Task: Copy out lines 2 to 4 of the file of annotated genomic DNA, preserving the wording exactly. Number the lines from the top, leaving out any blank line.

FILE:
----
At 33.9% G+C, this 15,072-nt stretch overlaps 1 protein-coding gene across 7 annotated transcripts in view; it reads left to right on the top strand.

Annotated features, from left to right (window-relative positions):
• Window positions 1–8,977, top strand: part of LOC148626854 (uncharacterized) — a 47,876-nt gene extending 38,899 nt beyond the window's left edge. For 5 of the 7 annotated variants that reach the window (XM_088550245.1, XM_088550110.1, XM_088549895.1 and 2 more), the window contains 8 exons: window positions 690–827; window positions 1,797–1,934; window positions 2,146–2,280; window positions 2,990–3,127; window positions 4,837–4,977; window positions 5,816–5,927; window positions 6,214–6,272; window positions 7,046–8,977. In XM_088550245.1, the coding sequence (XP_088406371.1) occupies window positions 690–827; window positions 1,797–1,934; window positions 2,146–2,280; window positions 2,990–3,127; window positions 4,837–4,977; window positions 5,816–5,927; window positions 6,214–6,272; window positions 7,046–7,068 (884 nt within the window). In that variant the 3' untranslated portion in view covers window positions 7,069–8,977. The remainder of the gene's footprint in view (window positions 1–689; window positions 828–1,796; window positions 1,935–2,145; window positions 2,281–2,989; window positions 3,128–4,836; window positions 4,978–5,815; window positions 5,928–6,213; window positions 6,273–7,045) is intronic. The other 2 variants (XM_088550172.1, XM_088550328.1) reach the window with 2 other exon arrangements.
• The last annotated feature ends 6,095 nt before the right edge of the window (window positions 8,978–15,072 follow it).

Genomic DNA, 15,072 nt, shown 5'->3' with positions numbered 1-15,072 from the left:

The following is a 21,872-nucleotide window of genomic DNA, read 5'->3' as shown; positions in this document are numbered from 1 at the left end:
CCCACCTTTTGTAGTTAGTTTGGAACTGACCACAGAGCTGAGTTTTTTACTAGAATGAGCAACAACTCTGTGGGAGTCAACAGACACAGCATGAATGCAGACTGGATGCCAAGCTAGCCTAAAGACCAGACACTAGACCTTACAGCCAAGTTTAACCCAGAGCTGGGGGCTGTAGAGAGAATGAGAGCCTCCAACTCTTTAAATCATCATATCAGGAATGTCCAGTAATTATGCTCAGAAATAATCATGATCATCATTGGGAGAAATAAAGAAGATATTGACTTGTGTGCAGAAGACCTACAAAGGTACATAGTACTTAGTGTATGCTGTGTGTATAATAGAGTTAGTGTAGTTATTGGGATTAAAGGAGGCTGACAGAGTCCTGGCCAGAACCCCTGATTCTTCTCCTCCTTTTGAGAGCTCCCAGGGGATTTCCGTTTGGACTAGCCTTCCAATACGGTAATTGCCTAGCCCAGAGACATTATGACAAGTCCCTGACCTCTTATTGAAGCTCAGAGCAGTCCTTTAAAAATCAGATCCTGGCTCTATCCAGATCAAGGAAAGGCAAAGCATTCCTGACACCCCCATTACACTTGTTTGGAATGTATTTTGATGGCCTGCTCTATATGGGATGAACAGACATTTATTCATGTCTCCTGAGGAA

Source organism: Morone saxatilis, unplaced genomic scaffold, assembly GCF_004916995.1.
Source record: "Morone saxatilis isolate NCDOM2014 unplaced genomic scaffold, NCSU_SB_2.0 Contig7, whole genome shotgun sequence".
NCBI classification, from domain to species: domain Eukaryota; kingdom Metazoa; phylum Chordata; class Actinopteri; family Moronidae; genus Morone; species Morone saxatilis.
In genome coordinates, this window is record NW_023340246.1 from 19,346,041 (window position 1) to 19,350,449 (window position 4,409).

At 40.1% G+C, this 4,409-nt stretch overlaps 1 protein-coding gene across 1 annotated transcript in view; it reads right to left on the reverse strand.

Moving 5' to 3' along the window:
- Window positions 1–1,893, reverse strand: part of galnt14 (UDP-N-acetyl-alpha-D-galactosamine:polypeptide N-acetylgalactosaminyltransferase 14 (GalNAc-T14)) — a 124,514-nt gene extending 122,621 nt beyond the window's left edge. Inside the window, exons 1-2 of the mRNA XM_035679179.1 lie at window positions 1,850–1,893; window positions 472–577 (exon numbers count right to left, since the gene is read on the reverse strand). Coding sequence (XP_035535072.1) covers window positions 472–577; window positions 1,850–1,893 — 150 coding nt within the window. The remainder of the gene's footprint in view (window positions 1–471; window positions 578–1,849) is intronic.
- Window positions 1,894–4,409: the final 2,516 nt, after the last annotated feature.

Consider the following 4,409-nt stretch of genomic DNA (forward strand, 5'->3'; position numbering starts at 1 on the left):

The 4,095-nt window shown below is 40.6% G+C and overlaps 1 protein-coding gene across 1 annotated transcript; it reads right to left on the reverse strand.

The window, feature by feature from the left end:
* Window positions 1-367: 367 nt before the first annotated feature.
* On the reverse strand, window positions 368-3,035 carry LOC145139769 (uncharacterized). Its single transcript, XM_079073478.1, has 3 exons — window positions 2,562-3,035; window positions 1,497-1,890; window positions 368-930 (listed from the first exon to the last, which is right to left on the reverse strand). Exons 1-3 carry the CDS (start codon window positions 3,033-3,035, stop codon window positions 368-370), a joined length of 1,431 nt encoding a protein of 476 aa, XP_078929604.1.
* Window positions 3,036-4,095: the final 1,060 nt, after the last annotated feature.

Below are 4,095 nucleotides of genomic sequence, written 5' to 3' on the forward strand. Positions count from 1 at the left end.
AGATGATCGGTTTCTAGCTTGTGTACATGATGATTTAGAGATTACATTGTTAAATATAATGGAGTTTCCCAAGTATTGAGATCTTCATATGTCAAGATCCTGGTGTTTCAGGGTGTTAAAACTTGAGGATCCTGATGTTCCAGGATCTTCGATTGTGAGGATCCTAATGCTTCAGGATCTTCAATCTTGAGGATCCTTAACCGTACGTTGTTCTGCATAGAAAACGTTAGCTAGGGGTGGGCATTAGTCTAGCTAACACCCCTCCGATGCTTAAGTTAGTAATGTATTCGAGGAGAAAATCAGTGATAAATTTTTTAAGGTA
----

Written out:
Annotated features, from left to right (window-relative positions):
• Window positions 1–8,977, top strand: part of LOC148626854 (uncharacterized) — a 47,876-nt gene extending 38,899 nt beyond the window's left edge. For 5 of the 7 annotated variants that reach the window (XM_088550245.1, XM_088550110.1, XM_088549895.1 and 2 more), the window contains 8 exons: window positions 690–827; window positions 1,797–1,934; window positions 2,146–2,280; window positions 2,990–3,127; window positions 4,837–4,977; window positions 5,816–5,927; window positions 6,214–6,272; window positions 7,046–8,977. In XM_088550245.1, the coding sequence (XP_088406371.1) occupies window positions 690–827; window positions 1,797–1,934; window positions 2,146–2,280; window positions 2,990–3,127; window positions 4,837–4,977; window positions 5,816–5,927; window positions 6,214–6,272; window positions 7,046–7,068 (884 nt within the window). In that variant the 3' untranslated portion in view covers window positions 7,069–8,977. The remainder of the gene's footprint in view (window positions 1–689; window positions 828–1,796; window positions 1,935–2,145; window positions 2,281–2,989; window positions 3,128–4,836; window positions 4,978–5,815; window positions 5,928–6,213; window positions 6,273–7,045) is intronic. The other 2 variants (XM_088550172.1, XM_088550328.1) reach the window with 2 other exon arrangements.
• The last annotated feature ends 6,095 nt before the right edge of the window (window positions 8,978–15,072 follow it).